A comparison of Internet audio compression formats

Note: This section is on Non-Speech Audio Compression. Speech Compression is a separate field and will be covered seperately.
Copyright (c) 1995-97, 2001, 2003 Serious Cybernetics
Commissioned by Radio Australia
Original research by Andrew Pam
Updated 1997 by Ben Hemming
"Further information" updated 2001 by Andrew Pam
Ogg information updated 2003 by Andrew Pam with thanks to Joel Forsberg

Quick comparison chart

8KHz mono audio formats
Audio format 16-bit PCM G.711 mu-law 32Kbps MPEG-1 IMA/DVI ADPCM GSM 06.10 InterWave VSC112 TrueSpeech 8.5 RealAudio v1.0 ToolVox for the Web
File extension .wav or .aiff .au .mpa or .mp2 .wav .gsm .vmf .wav .ra .vox
Data rate 128Kbps 64Kbps 32Kbps 32Kbps 13.2Kbps 11.2Kbps 8.5Kbps 8Kbps 2.4Kbps
File size per minute 960K 480K 240K 240K 96K 82K 62K 59K 18K
Compression factor 1:1 2:1 4:1 4:1 10:1 11:1 15:1 16:1 53:1
Sound quality 5 (sample) 4 (sample) 4 (sample) 3 (sample) 2 (sample) 2 (sample) 2 (sample) 1 (sample) 0-3 (sample)
Relative compression speed N/A 10 (not tested) 1.2 0.75 3 0.5 0.2 0.25
Windows player Yes Yes Yes Yes Yes Yes Yes Yes Yes
Mac player Yes Yes Yes Yes Yes No Yes Yes Yes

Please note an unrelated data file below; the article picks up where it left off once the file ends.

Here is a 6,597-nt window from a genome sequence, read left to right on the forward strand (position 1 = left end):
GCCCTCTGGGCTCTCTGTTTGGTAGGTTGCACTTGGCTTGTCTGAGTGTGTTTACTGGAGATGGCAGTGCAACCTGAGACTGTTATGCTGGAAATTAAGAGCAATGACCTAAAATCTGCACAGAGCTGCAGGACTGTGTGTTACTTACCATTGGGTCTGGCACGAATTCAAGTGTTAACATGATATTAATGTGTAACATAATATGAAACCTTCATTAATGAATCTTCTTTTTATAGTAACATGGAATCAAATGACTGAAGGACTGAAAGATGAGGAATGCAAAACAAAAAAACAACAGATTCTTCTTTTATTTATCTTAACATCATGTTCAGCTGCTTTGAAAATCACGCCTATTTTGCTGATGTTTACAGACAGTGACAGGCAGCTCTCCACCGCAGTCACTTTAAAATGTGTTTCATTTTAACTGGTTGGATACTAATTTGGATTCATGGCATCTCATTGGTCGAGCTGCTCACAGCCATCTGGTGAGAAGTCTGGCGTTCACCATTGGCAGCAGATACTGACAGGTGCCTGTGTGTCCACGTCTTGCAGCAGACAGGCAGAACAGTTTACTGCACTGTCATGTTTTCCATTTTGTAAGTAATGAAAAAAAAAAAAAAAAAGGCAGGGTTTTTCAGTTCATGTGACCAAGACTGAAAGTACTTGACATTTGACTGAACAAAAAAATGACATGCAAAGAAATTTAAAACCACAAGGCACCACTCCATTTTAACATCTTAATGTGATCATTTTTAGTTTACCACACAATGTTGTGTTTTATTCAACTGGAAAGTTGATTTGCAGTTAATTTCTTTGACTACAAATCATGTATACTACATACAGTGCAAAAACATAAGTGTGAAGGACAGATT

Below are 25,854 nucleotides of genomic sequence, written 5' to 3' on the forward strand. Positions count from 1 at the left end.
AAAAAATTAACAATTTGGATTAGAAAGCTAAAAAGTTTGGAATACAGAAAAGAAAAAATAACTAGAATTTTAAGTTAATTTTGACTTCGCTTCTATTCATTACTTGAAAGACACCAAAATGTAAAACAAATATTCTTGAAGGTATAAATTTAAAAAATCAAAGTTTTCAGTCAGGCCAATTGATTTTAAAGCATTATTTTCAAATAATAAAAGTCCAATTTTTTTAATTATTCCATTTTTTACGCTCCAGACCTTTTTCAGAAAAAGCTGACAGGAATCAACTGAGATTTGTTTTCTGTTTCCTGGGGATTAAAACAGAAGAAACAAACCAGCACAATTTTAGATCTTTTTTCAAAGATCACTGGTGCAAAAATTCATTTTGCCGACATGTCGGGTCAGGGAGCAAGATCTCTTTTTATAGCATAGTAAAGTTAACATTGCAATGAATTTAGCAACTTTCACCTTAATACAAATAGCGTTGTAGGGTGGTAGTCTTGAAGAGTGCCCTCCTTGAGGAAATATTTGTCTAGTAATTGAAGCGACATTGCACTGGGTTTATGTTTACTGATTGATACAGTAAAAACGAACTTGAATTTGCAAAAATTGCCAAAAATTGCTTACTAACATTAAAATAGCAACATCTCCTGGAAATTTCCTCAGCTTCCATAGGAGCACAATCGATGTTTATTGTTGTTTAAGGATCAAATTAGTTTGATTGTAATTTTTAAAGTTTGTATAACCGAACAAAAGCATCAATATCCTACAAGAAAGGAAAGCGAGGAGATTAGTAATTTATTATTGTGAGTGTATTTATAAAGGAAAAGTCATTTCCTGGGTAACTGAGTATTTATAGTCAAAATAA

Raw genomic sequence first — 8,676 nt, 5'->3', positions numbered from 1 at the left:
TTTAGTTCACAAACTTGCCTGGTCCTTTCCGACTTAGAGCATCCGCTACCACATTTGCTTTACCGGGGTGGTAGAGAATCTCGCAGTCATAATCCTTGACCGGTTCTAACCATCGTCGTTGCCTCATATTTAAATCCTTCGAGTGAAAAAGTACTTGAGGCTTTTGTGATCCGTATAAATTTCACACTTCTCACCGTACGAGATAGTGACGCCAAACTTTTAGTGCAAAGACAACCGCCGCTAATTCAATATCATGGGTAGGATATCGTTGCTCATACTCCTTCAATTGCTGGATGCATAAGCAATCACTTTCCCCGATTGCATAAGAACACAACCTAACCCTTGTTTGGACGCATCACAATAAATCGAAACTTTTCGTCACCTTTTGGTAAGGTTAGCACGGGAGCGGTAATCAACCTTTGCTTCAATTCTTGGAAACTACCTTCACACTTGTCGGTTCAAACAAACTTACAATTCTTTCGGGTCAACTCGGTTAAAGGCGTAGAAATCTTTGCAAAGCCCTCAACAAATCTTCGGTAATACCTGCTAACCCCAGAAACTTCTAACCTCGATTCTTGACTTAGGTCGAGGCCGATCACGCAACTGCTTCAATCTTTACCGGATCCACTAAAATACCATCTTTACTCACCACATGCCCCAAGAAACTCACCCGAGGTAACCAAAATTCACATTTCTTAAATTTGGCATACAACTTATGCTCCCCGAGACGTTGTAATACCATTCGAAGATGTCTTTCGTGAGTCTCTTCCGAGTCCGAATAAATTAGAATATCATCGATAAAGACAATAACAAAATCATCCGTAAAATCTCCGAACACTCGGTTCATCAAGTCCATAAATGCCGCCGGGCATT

Unix player Yes Yes Yes Some Yes No No only v2.0 Promised
Supports higher sample rates Yes Yes, but rarely used Yes Yes No Yes No in v2.0 in other products
Streaming playback file None None None None .gsd .vmd .tsp .ram None
Credits None None None None None In .vmd file None In .ra file None

Audio compression formats

16-bit PCM

Original source material is uncompressed. 8-bit sampling is possible, but the dynamic range is much lower; 24-bit and 32-bit also exist but are rarely supported. PCs use the Microsoft .WAV format, Macs and Unix use the .AIFF format.


mu-law is the international standard telephony encoding format, also known as ITU (formerly CCITT) standard G.711. It packs each 16-bit sample into 8 bits by using a logarithmic table to encode with a 13-bit dynamic range and dropping the least significant 3 bits of precision. Encoding and decoding is very fast and support is universal. There is a slight variation called A-law used in European telephone systems.


MPEG (from the Motion Picture Experts Group) is the international standard for multimedia. It incorporates both audio and video encoding at a range of data rates. MPEG audio and video are the standard formats used on Video CDs and DVDs. The lowest data rate supported for MPEG-1 mono audio is 32Kbps. Sample rates of 32KHz, 44KHz (audio CD) and 48KHz (Digital Audio Tape) are supported; I used 32KHz for the 8KHz source material. There are three types of MPEG audio encoding, layer I, layer II and layer III in increasing order of sound quality and encoding time. Layer I is the "PASC" compression used in Digital Compact Cassettes and Layer II is the "MUSICAM" compression format. Layer III (aka "MP3") has recently become very popular on the Internet due to its combination of high quality and high compression ratio. MPEG-2 provides broadcast quality audio and video at higher data rates and MPEG-3 has been absorbed into MPEG-2. The new MPEG-4 standard will add support for lower sample rates (16KHz, 22KHz and 24KHz) and low data rate encoding (down to 8Kbps).